With the gradual opening up of the world economy, the economics of South Asia are being radically reformed. This development provides a fresh impetus for enhancing regional cooperation. At the same time, the nations of South Asia are faced both with increasing internal pressures and the onslaught of transnational electronic media. Certain economies of Southeast and East Asia have out-stripped those of South Asia in a short period of time. Given this rapidly changing political and economic climate in South Asia, the major aim of South Asian Survey is to enhance an understanding of South Asia among the countries of the region and beyond.
South Asian Survey serves as a forum to share fresh thinking and to debate matters of national and regional concern to the countries of South Asia from their perspective. It carries contributions from scholars, policy makers, civil servants, diplomats and journalists. The articles provide indepth analysis with a multidimensional approach. The journal debates issues of national and regional concern primarily from the perspectives of politics, economics and international relations, and also draws upon insights from the fields of culture, history and mass communications.
This journal is a member of the Committee on Publication Ethics (COPE).
South Asian Survey is available electronically on SAGE Journals Online at http://sas.sagepub.com/
South Asian Survey (SAS) is a bi-annual refereed scholarly journal that provides a platform for research articles exhibiting in-depth understanding of issues confronting the South Asian economy, history, culture, inter-regional trade, public policy, diplomacy, and contemporary business . The journal encourages scholarly research and opinion articles that engage in nuanced discussion of subjects, and bring together some fine thinking from South Asia and around the world on the social, cultural, economic, and political environments of life and livelihood in South Asia. SAS also encourages submissions that focus on social sector issues, insights from different industry segments, impact of governance and public policy on business and bilateral trade decisions, and similar areas. A key agenda of the journal is to encourage interdisciplinary work that offer alternative outlooks on issues beyond disciplinary silos. SAS encourages conceptual as well as empirical research. The journal also carries book reviews of recently-published literature that fit the scope of the journal and accentuates the intellectual discussions to which this journal plays host.
SAS is indexed with, among others, J-gate, EBSCO, ICI, and ProQuest.
SAS is a member of the Committee on Publication Ethics (COPE). South Asian Survey is available electronically on SAGE Journals Online at http://journals.sagepub.com/home/sas
|Bishakha Majumdar||Fellow, IIM Indore, India|
|Devika Sharma||University of Delhi|
|K K Bhargava||Indian Council for South Asian Cooperation, New Delhi, India|
|H K Dua||The Tribune, Chandigarh|
|Eric Gonsalves||Indian Council for South Asian Cooperation, New Delhi, India|
|Nancy Jetly||Jawaharlal Nehru University, New Delhi, India|
|Manoj Joshi||Mail Today, New Delhi|
|Mahendra P Lama||Sikkim University, Gangtok|
|S D Muni||National University of Singapore|
|V Suryanarayan||University of Madras|
|Charan D Wadhva||Centre for Policy Research, New Delhi, India|
|Lok Raj Baral||Executive Chairman, Nepal Centre for Contemporary Studies, Kathmandu, Nepal|
|Muchkund Dubey||Council for Social Development, India|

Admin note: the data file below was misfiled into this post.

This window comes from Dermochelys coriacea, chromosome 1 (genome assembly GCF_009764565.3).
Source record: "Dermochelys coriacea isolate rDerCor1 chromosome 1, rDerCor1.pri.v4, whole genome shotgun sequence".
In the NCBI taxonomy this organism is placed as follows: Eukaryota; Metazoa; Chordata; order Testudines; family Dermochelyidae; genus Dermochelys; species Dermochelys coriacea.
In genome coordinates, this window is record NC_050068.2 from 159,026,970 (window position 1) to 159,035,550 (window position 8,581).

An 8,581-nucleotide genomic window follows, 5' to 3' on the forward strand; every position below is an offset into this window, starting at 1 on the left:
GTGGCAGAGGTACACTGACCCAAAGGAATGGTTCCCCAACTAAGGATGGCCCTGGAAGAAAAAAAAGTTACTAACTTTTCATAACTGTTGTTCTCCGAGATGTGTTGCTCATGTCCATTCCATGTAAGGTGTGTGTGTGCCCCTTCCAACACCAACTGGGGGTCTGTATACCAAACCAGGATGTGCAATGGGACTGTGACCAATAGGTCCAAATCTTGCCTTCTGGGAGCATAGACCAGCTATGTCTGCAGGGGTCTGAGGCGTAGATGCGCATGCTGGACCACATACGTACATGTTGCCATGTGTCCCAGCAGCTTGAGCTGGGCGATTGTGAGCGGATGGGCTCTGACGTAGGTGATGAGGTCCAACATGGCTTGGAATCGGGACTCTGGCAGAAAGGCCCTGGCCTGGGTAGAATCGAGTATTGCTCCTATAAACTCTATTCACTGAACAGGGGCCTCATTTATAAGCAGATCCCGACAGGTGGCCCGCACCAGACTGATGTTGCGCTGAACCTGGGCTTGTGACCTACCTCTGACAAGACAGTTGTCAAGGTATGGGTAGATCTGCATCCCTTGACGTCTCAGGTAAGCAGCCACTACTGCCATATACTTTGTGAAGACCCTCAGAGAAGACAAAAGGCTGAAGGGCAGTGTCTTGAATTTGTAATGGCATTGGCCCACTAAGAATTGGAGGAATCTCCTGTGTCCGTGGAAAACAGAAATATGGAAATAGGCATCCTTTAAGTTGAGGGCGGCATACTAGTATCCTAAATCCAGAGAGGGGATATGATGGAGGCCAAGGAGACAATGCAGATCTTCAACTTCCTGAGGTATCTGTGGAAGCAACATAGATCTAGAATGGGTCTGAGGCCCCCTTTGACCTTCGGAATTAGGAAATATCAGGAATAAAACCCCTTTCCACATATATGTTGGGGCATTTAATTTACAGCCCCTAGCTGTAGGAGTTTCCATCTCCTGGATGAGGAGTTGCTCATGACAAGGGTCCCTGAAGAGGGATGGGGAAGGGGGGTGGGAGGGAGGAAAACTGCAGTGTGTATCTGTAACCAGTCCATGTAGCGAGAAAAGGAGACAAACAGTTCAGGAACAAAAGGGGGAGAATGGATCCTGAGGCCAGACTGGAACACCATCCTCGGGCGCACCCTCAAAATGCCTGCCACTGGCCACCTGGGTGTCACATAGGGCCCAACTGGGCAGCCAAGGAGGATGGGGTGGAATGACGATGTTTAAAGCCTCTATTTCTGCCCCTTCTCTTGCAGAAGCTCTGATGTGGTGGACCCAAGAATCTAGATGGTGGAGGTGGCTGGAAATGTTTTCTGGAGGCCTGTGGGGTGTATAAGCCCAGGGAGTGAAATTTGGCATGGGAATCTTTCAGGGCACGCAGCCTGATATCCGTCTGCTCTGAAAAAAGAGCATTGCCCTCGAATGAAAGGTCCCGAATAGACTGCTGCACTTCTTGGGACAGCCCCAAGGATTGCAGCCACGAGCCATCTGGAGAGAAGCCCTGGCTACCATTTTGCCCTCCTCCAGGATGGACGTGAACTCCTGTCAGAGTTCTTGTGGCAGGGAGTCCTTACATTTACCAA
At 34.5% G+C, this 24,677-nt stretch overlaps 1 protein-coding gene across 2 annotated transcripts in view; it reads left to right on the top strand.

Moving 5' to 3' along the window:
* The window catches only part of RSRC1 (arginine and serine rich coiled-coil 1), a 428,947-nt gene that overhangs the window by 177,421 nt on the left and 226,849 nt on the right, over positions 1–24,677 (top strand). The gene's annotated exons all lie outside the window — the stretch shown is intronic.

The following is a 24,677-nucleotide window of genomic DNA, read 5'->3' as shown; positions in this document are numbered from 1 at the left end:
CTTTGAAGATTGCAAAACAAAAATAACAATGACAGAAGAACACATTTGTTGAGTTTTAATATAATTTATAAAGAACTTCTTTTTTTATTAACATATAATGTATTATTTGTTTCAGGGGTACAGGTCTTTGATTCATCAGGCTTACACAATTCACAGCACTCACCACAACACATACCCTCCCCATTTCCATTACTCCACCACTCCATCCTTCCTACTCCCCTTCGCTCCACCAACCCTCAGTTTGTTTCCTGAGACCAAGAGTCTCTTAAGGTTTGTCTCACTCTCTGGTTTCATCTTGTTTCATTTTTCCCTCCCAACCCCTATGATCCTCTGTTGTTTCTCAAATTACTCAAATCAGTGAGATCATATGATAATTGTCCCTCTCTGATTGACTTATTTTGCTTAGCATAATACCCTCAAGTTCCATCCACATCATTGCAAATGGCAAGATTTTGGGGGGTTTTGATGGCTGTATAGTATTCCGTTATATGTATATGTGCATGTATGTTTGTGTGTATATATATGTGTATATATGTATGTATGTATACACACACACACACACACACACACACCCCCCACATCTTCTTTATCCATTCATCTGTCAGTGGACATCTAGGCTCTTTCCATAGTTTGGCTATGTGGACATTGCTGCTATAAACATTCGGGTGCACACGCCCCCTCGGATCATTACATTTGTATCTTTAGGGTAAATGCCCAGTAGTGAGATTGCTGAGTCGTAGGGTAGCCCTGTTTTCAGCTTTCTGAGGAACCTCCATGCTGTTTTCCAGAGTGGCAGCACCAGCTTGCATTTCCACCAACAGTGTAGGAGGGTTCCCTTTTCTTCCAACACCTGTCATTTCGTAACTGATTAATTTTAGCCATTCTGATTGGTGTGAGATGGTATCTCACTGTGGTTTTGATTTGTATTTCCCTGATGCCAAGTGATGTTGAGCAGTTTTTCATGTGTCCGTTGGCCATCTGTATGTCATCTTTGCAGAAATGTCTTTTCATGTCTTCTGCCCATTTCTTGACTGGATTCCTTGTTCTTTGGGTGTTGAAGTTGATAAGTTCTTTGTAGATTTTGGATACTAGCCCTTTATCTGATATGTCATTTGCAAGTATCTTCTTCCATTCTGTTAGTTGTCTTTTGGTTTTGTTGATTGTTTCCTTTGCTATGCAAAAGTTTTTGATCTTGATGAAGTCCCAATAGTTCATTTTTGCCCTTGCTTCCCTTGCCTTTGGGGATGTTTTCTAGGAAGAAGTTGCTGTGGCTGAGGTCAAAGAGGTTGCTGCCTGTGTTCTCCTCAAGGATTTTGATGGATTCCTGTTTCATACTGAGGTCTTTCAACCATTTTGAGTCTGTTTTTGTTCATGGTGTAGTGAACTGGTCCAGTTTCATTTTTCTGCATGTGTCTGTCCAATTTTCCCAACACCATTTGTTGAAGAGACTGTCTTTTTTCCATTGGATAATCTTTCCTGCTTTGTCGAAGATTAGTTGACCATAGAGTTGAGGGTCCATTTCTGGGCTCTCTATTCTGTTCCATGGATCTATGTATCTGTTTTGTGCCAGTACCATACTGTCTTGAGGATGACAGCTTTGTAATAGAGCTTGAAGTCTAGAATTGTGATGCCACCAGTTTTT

|Godfrey Gunatillake||Chairman Emeritus, Marga Institute, Colombo|
|Hameeda Hossein||Professor, Dhaka University, Dhaka|
|A K H Morshed||Former Foreign Secretary, Dhaka|
|Syed Nawab Haider Naqvi||Former Director, Pakistan Institute of Development Economics, Islamabad|
|V A Pai Panandikar||Former Director, Centre for Policy Research, New Delhi|
|V R Panchmukhi||Former Chairman, Indian Council of Social Science Research, New Delhi|
|Devendra Raj Pandey||Former Finance Minister; Chairman, Nepal South Asian Centre, Kathmandu|
SOUTH ASIAN SURVEY: SUBMISSION GUIDELINES
HOW TO SUBMIT
The South Asian Survey is hosted on SAGE Peer Review, a web based online submission and peer review system. Please read the manuscript submission guidelines below, and then visit https://peerreview.sagepub.com/SAS to log in and submit your article online. Manuscripts and all editorial correspondence should be addressed to the journal administrator.
The corresponding author will receive a link for the copyright form once a contribution is accepted for publication. The submission will be considered as final once the author submits the copyright form.
PEER REVIEW PROCESS
South Asian Survey follows standard double-blind peer review procedures with regard to all academic articles submitted to the journal. This involves sending contributions out to two external reviewers. Anonymity of both the contributor and the reviewers is maintained.
SOUTH ASIAN SURVEY: SUBMISSION GUIDELINES
- All articles should be submitted in MS Word format and double-spaced throughout (not only the text but also displayed quotations, notes, references, and appendices)
- Authors must provide their institutional affiliations and complete postal and e-mail addresses on the title page. Please mention the URL of your institutional website (if available)
- Articles should be between 5,000 and 8,000 words. All articles must be accompanied by an abstract of 150 words. The number of keywords provided should at least be seven
- Footnotes/endnotes should be numbered serially
- Authors should use British spellings throughout; universal ‘s’ is to be used in ‘-ise’, ‘-isation’ words (except in quotations and proper names, where ‘-ize’, ‘-ization’ should be retained)
- Authors should use single quotes throughout the document. Double quotes marks are used only within single quotes, to indicate a quotation within a quotation. Spellings of words in quotations should not be changed. Quotations of 45 words or more should be separated from the text and indented with one space with a line space above and below
- Authors should use expressions such as ‘nineteenth century’ and ‘1980s’. Numbers from one to nine are to be spelt out; 10 and above are to remain in figures. However, for exact measurements, only figures are to be used (e.g., 3 km, 9 per cent, not %). Authors should use globally accepted expressions such as thousands and millions, not lakhs and crores